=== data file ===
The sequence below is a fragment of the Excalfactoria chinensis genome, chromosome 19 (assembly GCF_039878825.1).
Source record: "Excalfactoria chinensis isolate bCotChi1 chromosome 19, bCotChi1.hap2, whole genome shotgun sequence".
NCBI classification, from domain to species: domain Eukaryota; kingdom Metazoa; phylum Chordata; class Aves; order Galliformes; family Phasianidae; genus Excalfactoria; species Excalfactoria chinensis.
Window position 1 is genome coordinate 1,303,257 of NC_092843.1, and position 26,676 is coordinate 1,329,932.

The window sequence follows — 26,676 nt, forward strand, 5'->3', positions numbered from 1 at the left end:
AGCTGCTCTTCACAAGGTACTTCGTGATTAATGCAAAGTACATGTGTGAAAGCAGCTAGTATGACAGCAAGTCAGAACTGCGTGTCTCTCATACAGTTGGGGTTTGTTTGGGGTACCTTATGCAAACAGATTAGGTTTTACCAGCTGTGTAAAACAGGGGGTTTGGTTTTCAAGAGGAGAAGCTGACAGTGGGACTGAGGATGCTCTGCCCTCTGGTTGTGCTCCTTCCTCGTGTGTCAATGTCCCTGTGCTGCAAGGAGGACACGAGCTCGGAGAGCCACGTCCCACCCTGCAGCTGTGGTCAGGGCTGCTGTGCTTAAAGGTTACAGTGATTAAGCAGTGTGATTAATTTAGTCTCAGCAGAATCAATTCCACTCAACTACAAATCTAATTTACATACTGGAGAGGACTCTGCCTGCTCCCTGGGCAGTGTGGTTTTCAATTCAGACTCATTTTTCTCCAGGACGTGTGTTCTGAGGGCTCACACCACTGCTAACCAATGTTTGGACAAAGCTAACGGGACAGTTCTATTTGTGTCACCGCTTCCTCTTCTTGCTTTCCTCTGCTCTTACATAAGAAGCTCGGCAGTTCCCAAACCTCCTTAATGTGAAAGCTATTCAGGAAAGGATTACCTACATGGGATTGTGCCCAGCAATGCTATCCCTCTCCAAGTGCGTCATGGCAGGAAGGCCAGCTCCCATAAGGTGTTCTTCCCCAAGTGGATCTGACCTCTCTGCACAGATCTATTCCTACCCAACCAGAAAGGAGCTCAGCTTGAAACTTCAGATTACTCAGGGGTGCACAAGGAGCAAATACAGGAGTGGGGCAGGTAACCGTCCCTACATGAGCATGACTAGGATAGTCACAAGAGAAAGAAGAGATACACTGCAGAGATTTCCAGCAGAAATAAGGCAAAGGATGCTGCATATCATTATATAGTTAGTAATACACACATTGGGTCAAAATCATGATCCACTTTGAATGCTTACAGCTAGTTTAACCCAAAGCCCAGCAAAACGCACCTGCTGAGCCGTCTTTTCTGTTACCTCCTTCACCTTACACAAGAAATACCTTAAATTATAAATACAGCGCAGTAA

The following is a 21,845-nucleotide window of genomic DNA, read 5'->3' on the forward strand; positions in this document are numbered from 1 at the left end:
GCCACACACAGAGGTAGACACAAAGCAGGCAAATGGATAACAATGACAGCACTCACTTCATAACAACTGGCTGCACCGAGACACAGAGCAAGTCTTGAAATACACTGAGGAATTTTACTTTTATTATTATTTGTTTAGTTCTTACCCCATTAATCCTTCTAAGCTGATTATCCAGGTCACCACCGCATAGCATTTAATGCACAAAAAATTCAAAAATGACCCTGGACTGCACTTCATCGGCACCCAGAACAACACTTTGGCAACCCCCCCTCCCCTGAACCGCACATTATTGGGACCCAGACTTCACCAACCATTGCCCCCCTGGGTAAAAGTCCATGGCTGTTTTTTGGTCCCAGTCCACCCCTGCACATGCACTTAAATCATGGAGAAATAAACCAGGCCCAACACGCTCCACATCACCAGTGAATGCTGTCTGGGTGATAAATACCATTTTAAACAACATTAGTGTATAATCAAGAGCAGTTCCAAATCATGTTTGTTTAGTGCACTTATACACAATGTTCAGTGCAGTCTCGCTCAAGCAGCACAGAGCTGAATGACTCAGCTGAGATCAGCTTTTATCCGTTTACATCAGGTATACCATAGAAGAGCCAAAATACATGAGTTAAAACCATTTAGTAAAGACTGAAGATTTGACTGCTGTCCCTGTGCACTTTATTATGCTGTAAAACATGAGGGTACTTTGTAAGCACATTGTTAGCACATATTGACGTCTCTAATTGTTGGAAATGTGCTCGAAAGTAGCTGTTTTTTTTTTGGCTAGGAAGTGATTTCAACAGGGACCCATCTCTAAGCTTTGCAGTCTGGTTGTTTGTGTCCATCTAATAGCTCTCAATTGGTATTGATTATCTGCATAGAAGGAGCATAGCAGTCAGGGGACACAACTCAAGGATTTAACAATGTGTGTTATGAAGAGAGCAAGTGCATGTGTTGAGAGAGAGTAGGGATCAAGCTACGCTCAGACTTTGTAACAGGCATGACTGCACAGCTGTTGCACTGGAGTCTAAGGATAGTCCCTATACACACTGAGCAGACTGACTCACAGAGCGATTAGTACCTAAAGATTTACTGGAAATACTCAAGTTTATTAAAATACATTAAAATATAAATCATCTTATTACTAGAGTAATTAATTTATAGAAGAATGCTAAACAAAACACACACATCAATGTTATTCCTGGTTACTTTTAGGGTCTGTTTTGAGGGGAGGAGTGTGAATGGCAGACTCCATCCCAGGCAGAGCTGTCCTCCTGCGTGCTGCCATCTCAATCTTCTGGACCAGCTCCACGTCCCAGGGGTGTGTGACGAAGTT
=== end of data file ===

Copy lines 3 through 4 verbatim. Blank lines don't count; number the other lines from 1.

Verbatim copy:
NCBI classification, from domain to species: domain Eukaryota; kingdom Metazoa; phylum Chordata; class Aves; order Galliformes; family Phasianidae; genus Excalfactoria; species Excalfactoria chinensis.
Window position 1 is genome coordinate 1,303,257 of NC_092843.1, and position 26,676 is coordinate 1,329,932.